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New Bridge Over Winooski River to Replace Badly Deteriorated 1930s Span

Thu September 27, 2018 - Northeast Edition #20
Cindy Riley – CEG Correspondent


The $8 million bridge replacement in Montpelier, Vt., also includes the reconstruction of Route 2 in the vicinity of the bridge.
(Josh Maxfield/GPI photo)
The $8 million bridge replacement in Montpelier, Vt., also includes the reconstruction of Route 2 in the vicinity of the bridge. (Josh Maxfield/GPI photo)
The $8 million bridge replacement in Montpelier, Vt., also includes the reconstruction of Route 2 in the vicinity of the bridge.
(Josh Maxfield/GPI photo) Construction crews in Vermont are counting down to completion of the new VT 14 bridge over the Winooski River in the village of East Montpelier.
(Josh Maxfield/GPI photo) The long-awaited replacement will be wider than the existing structure, with a third lane and traffic signal added to aid left turns onto U.S. 2, as well as onto the bridge from U.S. 2.
(Josh Maxfield/GPI photo) CCS Constructors Inc. of Morrisville, Vt., is the project’s contractor, while Stantec serves as consultant design manager.
(Josh Maxfield/GPI photo) Built in the late 1930s, the two-span steel and concrete bridge had deteriorated, and didn’t meet current design standards.
(Josh Maxfield/GPI photo) Equipment used during construction has included excavators, dozers, rollers, standard paving equipment, a rotary drilling rig and two large cranes.
(Josh Maxfield/GPI photo)

Construction crews in Vermont are counting down to completion of the new VT 14 bridge over the Winooski River in the village of East Montpelier. The long-awaited replacement will be wider than the existing structure, with a third lane and traffic signal added to aid left turns onto U.S. 2, as well as onto the bridge from U.S. 2.

“This is a major thoroughfare, with a great deal of traffic,” said Carolyn Carlson, Vermont Agency of Transportation (VTrans) project manager. “Traffic control has been one of the key issues on this project.

“For the traveling public, this is going to make such a difference in their commutes. At the interchange, we've installed a traffic light to help move traffic. That's one of the big pieces of the puzzle.”

The $8 million undertaking also includes the reconstruction of Route 2 in the vicinity of the bridge. CCS Constructors Inc. of Morrisville, Vt., is the project's contractor, while Stantec serves as consultant design manager.

Built in the late 1930s, the two-span steel and concrete bridge had deteriorated, and didn't meet current design standards. According to Carlson, there was clearly a need for a new one.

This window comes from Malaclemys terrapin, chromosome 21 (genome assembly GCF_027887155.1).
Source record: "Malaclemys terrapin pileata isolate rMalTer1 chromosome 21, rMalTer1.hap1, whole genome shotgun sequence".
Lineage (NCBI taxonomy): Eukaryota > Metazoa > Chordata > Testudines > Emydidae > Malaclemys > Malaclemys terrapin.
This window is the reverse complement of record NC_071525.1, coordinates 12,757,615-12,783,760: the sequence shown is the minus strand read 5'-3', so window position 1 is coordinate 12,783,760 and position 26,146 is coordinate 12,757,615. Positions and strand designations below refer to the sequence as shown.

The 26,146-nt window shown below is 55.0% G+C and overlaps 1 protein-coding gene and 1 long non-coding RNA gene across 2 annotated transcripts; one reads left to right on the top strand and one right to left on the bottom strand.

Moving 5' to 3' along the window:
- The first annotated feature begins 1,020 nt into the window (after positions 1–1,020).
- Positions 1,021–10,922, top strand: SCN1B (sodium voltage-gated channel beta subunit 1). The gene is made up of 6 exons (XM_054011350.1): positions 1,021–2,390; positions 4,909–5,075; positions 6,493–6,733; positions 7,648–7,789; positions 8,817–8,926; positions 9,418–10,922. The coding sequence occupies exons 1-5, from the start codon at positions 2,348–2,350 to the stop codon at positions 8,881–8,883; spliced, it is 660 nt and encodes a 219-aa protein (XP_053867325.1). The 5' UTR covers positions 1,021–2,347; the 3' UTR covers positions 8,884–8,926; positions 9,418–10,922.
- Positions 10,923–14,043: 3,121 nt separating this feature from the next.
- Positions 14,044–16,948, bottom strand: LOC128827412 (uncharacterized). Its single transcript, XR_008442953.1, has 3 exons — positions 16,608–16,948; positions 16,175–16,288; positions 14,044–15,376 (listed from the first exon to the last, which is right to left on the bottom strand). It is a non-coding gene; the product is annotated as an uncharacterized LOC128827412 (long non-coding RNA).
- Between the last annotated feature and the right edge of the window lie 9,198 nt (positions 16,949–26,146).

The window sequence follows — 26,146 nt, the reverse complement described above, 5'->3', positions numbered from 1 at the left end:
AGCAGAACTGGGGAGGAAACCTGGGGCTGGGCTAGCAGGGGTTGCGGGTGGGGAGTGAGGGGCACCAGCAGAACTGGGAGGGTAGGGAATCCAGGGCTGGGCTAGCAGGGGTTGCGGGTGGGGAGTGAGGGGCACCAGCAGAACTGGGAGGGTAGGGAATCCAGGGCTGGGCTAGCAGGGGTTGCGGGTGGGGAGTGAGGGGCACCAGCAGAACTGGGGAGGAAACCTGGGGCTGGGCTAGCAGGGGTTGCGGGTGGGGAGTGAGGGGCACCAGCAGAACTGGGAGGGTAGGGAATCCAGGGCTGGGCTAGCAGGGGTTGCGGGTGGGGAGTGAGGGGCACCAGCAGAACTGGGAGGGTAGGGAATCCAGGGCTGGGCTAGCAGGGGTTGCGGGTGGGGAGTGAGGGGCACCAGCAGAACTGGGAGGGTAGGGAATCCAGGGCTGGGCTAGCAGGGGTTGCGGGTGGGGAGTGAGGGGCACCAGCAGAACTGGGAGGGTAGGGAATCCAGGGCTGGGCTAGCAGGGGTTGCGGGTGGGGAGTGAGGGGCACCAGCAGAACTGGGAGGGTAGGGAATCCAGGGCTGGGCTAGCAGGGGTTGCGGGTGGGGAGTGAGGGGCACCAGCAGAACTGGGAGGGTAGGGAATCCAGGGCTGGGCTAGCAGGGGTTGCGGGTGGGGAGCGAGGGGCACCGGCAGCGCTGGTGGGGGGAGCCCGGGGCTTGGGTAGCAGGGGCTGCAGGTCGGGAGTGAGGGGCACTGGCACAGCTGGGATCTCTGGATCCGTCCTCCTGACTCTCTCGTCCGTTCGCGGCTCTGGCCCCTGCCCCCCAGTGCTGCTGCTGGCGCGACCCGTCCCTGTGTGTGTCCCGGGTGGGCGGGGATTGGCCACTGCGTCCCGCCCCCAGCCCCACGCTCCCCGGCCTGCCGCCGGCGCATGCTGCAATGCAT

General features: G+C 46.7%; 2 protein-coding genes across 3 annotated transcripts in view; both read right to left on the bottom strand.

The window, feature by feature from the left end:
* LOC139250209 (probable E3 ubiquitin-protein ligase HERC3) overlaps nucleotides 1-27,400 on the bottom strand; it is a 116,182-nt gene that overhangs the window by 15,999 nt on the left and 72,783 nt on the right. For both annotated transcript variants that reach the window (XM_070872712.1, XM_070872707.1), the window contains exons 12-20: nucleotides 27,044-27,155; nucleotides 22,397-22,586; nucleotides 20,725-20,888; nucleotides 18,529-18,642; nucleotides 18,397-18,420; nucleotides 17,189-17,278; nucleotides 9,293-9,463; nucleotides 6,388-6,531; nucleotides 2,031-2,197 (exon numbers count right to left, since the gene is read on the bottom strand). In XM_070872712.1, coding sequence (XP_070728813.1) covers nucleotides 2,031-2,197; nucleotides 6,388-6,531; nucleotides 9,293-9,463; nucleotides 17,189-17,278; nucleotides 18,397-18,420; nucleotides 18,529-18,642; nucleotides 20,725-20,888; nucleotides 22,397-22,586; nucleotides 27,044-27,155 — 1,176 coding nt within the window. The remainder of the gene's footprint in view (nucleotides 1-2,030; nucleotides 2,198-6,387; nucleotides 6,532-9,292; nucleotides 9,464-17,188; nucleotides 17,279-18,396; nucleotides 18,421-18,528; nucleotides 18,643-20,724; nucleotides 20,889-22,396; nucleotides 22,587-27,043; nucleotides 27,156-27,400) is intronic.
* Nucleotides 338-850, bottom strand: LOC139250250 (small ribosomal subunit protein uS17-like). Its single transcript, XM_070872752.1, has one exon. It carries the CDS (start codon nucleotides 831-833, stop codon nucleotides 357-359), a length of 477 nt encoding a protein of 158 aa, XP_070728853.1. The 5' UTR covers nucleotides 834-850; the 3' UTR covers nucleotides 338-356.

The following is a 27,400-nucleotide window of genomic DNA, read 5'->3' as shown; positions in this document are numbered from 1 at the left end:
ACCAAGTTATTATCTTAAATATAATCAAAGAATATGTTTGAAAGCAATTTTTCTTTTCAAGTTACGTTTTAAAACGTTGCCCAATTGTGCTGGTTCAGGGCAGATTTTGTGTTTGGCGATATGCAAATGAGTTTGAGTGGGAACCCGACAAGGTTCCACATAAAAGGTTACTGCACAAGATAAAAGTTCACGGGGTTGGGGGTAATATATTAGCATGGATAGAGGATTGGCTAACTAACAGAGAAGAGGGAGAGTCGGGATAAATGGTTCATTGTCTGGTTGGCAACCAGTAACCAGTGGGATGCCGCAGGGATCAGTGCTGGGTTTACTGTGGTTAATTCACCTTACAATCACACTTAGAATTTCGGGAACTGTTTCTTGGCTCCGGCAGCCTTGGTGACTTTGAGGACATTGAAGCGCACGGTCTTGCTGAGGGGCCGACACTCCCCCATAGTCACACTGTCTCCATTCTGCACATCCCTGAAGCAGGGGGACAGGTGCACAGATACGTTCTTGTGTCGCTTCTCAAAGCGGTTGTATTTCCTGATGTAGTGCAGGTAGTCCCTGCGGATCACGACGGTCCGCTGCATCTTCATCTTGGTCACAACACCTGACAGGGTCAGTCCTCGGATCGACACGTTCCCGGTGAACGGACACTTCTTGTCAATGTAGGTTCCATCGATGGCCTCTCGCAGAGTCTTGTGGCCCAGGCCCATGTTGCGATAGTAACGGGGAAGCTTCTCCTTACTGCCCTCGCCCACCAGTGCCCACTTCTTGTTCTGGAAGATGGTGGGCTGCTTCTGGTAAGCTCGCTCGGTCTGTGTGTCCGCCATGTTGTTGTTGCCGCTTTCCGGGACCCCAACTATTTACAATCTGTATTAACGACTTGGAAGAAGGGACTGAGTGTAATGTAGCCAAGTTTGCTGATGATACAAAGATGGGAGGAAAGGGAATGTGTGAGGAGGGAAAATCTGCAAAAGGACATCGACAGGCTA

“The bridge was in such poor condition. It's an area that many people travel, so there are a lot of cars in the area.”

Carlson said the project has been in the making for a long time.

“Going back to the design phase, it was 20 years ago that discussions began, from recognizing the need to replace the bridge to where we are now. There were many different scenarios for the design.”

In addition to hiring a consultant, officials had to address right-of-way issues and purchase some nearby homes.

“It was very time-consuming, so it's exciting to see this project almost completed,” said Carlson, who added that a lot of work was done after hours, so as not to disrupt the public. Still, not everyone was happy.

“When work was done at night, a lot of people were upset with the noise. We actually got hotel vouchers for those who thought the noise was too much, and a few people did use them. Some property owners were not happy at the time, but now residents are ecstatic with where we are on the project. I think when the bridge opens, everyone will be quite pleased.”

Initial work on the project began in late 2016, with the installation of drainage structures under U.S. 2, trenching of new telecommunications conduits and relocation of utility poles.

In the summer and fall of last year, VTrans reconstructed roughly 900 ft. of Route 2. Old, rigid concrete pavement underlying the roadway was removed, and a new sidewalk was put in place. A temporary bridge was installed last November, to be used while the VT 14 bridge was removed and replaced.

To ensure safety during ongoing construction, the temporary bridge was shut down to traffic, but is now open. VTrans limited the closures up to 14 days, but it took only half the time. A detour route was established for the brief closure periods.

Replacing the VT 14 bridge has not been a simple task. Traffic volumes on Route 2 average 15,000 vehicles daily. Any interference with traffic during peak travel times means extended traffic delays. In addition, existing rigid concrete pavement slabs under U.S. 2 roadway needed to be removed, new drainage pipes and culvert installed and telecommunications and power lines either tunneled underground or moved.